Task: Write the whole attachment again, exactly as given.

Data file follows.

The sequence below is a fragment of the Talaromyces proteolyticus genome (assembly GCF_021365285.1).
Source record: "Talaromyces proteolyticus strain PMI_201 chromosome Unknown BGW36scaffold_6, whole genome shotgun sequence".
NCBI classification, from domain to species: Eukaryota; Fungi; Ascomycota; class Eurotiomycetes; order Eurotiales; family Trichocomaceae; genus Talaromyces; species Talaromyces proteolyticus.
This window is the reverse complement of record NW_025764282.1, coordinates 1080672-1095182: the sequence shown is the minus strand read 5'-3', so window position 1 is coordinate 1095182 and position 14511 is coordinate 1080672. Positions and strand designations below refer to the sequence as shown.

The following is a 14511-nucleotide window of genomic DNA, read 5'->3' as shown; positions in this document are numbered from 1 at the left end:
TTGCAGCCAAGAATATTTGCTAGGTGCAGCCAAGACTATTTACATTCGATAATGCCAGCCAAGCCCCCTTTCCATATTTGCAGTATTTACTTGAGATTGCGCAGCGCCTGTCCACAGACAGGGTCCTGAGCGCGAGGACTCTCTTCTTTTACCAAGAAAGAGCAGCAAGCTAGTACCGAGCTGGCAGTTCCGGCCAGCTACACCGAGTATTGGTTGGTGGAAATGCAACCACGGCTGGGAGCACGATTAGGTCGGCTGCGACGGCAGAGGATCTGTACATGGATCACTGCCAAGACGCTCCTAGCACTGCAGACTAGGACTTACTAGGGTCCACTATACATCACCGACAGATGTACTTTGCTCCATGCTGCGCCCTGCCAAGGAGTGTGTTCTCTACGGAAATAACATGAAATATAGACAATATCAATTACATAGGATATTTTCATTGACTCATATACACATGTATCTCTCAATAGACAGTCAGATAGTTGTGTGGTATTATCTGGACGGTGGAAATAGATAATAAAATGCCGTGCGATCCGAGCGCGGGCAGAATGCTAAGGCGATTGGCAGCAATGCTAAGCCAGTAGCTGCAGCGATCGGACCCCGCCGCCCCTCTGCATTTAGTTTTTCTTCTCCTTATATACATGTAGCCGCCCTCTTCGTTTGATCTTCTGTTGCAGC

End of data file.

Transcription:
The sequence below is a fragment of the Talaromyces proteolyticus genome (assembly GCF_021365285.1).
Source record: "Talaromyces proteolyticus strain PMI_201 chromosome Unknown BGW36scaffold_6, whole genome shotgun sequence".
NCBI classification, from domain to species: Eukaryota; Fungi; Ascomycota; class Eurotiomycetes; order Eurotiales; family Trichocomaceae; genus Talaromyces; species Talaromyces proteolyticus.
This window is the reverse complement of record NW_025764282.1, coordinates 1080672-1095182: the sequence shown is the minus strand read 5'-3', so window position 1 is coordinate 1095182 and position 14511 is coordinate 1080672. Positions and strand designations below refer to the sequence as shown.

The following is a 14511-nucleotide window of genomic DNA, read 5'->3' as shown; positions in this document are numbered from 1 at the left end:
TTGCAGCCAAGAATATTTGCTAGGTGCAGCCAAGACTATTTACATTCGATAATGCCAGCCAAGCCCCCTTTCCATATTTGCAGTATTTACTTGAGATTGCGCAGCGCCTGTCCACAGACAGGGTCCTGAGCGCGAGGACTCTCTTCTTTTACCAAGAAAGAGCAGCAAGCTAGTACCGAGCTGGCAGTTCCGGCCAGCTACACCGAGTATTGGTTGGTGGAAATGCAACCACGGCTGGGAGCACGATTAGGTCGGCTGCGACGGCAGAGGATCTGTACATGGATCACTGCCAAGACGCTCCTAGCACTGCAGACTAGGACTTACTAGGGTCCACTATACATCACCGACAGATGTACTTTGCTCCATGCTGCGCCCTGCCAAGGAGTGTGTTCTCTACGGAAATAACATGAAATATAGACAATATCAATTACATAGGATATTTTCATTGACTCATATACACATGTATCTCTCAATAGACAGTCAGATAGTTGTGTGGTATTATCTGGACGGTGGAAATAGATAATAAAATGCCGTGCGATCCGAGCGCGGGCAGAATGCTAAGGCGATTGGCAGCAATGCTAAGCCAGTAGCTGCAGCGATCGGACCCCGCCGCCCCTCTGCATTTAGTTTTTCTTCTCCTTATATACATGTAGCCGCCCTCTTCGTTTGATCTTCTGTTGCAGC